Sheila Weathers started as a bank teller, and over time was promoted to various positions. It was peculiar to her that her co-worker, Jake Sentry, was paid a higher salary for doing virtually the same work. It was time to meet with their boss, Gordon Demway, to discuss the matter.
In the meeting, Weathers rattled off her job duties: completing and submitting reports to government agencies; conducting internal audits; interpreting banking regulations; closing the facility and setting the alarms; supervising employees; and representing the bank at external functions.
Demway admitted those duties were on par with Sentry's duties. Sentry worked on the bank's information system, reviewed loans, and also interpreted banking regulations, conducted internal audits, and represented the bank at functions. Demway also knew that he sent them both to the same training throughout their employment and that he had given them high performance ratings across the board.
But he believed there were differences between the two that justified the pay difference. Sentry had a college degree; Weathers did not. Sentry also worked after hours and on weekends and stayed actively involved in the community. What really made a difference to Demway was that competitors had tried to recruit Sentry, but no other banks came knocking on Weathers' door, as far as he knew.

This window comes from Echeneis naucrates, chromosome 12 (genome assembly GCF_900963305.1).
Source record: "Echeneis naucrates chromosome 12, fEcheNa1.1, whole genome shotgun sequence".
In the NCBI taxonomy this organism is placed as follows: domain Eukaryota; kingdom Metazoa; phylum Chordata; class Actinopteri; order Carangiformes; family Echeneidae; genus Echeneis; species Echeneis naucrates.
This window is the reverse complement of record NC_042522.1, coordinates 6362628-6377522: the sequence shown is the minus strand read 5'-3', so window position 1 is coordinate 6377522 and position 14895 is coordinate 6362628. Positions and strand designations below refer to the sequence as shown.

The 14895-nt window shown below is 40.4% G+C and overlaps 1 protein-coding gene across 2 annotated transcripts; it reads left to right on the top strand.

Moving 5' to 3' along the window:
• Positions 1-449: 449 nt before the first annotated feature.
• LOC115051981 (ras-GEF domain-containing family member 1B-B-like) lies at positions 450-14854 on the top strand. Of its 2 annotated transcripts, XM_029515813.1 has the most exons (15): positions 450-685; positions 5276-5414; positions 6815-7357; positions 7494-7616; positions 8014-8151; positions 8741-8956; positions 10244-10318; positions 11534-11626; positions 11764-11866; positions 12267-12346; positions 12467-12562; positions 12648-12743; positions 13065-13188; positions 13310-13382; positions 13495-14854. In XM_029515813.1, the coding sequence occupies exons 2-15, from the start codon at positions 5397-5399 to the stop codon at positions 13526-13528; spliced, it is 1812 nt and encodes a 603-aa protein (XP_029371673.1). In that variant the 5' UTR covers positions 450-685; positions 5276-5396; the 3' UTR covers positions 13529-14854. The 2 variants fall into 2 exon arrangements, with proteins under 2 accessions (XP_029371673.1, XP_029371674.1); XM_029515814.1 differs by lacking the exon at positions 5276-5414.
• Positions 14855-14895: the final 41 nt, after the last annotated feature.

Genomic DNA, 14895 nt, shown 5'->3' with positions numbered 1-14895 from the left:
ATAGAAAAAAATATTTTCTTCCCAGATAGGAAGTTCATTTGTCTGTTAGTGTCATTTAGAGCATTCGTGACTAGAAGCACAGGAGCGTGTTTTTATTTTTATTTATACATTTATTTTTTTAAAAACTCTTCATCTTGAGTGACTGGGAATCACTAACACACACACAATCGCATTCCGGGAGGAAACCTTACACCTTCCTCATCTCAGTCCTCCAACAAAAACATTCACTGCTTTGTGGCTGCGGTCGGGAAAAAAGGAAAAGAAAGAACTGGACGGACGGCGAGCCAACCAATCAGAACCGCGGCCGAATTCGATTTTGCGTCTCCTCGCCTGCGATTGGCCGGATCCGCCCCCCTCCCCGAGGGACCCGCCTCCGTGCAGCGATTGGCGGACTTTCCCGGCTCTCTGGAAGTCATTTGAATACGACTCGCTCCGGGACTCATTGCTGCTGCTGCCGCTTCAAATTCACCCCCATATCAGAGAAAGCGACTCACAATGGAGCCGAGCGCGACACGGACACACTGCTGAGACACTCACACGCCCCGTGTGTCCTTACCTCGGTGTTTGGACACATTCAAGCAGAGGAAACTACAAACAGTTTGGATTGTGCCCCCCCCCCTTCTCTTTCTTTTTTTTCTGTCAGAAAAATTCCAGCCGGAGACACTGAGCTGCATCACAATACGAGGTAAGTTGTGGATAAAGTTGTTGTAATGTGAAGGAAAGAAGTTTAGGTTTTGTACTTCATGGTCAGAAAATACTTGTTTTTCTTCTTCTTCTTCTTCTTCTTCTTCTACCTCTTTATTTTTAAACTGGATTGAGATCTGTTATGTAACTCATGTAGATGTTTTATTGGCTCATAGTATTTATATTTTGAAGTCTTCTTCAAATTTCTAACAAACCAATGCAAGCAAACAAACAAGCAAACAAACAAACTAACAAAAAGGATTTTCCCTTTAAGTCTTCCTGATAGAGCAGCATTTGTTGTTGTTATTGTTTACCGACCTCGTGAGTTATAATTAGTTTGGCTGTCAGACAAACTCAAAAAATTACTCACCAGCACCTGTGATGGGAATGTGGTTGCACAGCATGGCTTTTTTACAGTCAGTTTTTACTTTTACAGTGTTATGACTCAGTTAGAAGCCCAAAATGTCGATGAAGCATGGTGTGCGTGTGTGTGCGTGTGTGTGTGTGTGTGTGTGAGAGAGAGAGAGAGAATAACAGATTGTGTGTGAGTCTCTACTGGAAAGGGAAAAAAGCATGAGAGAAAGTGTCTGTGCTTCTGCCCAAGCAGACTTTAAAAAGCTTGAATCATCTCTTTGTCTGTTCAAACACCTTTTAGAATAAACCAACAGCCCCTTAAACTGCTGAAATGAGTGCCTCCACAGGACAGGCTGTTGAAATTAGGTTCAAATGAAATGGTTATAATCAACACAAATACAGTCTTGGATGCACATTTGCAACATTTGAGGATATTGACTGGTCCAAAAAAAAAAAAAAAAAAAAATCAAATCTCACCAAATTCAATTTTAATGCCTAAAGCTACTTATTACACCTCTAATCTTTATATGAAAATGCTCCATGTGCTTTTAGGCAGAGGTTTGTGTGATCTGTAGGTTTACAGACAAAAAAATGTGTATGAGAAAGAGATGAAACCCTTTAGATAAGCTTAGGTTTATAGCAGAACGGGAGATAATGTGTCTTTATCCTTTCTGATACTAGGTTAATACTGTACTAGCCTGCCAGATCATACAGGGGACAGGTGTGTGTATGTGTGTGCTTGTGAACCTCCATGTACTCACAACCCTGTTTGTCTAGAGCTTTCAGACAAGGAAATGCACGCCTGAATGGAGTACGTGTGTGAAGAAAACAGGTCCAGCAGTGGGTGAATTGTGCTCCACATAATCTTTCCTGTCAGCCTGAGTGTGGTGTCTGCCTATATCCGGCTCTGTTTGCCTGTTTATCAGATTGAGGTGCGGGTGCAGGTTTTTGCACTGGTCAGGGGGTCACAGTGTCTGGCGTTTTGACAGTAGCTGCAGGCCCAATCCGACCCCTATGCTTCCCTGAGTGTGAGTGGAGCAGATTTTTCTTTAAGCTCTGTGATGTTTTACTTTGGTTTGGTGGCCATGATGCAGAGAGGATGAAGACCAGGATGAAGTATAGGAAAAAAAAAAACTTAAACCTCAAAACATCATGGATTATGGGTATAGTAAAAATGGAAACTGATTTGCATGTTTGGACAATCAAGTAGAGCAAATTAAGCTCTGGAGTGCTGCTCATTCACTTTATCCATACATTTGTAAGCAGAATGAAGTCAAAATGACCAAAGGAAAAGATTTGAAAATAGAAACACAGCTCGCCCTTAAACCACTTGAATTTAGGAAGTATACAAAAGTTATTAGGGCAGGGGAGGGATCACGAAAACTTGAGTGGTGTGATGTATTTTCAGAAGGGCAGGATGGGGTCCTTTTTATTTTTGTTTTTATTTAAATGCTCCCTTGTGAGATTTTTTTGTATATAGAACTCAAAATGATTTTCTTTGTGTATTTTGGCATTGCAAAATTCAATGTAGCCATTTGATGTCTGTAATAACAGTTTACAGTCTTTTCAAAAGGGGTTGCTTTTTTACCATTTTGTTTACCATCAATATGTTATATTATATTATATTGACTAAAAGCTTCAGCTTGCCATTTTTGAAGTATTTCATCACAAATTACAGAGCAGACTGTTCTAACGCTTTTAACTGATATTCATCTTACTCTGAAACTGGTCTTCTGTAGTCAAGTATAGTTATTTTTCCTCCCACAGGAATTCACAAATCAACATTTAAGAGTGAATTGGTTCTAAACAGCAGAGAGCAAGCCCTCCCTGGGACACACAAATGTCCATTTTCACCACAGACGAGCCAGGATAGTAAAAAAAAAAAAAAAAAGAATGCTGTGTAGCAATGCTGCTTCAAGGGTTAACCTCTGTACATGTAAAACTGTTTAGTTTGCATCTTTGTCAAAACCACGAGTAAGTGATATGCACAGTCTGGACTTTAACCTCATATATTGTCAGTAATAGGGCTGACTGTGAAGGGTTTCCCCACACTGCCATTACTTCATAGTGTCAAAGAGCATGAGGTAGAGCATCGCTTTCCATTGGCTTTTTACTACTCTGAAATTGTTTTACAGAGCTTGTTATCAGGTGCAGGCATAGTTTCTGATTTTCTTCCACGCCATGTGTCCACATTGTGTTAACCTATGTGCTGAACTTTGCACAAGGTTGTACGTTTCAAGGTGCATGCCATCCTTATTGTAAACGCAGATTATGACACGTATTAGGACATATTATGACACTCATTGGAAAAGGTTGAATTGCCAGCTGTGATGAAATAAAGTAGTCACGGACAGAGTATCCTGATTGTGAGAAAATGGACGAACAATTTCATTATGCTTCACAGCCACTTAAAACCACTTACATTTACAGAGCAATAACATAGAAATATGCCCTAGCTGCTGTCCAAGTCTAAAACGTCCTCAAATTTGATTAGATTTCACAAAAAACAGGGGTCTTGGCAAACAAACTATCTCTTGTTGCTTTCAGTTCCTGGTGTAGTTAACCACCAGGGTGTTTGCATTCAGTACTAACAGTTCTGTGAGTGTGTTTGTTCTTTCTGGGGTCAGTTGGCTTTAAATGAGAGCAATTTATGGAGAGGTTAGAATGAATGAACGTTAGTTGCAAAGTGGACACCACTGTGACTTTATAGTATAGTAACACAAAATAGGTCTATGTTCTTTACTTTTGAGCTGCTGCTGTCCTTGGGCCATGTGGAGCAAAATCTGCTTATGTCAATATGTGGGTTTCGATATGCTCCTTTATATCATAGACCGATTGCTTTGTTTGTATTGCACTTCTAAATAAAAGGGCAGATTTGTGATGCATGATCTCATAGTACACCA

Since Demway wouldn't close the $7,000 gap between her and Sentry, Weathers handed the bank an EPA (equal pay act) lawsuit.
Do you feel Weather's has a case? What would you have recommended Demway to have done in this situation?© BrainMass Inc. brainmass.com June 4, 2020, 3:26 am ad1c9bdddf
There are a few things that are significant in this case, and a few things that aren't. The boss has mentioned subtle differences in their duties. This is a big issue when it comes to fair pay lawsuits. The fact that Sentry has a college degree and Weathers doesn't because they are doing identical work. Sentry worked after hours and on weekends. Their boss will try and ...
This solution discusses the case of Shelia Weathers, with key facts and potential outcomes outlined in 240 words.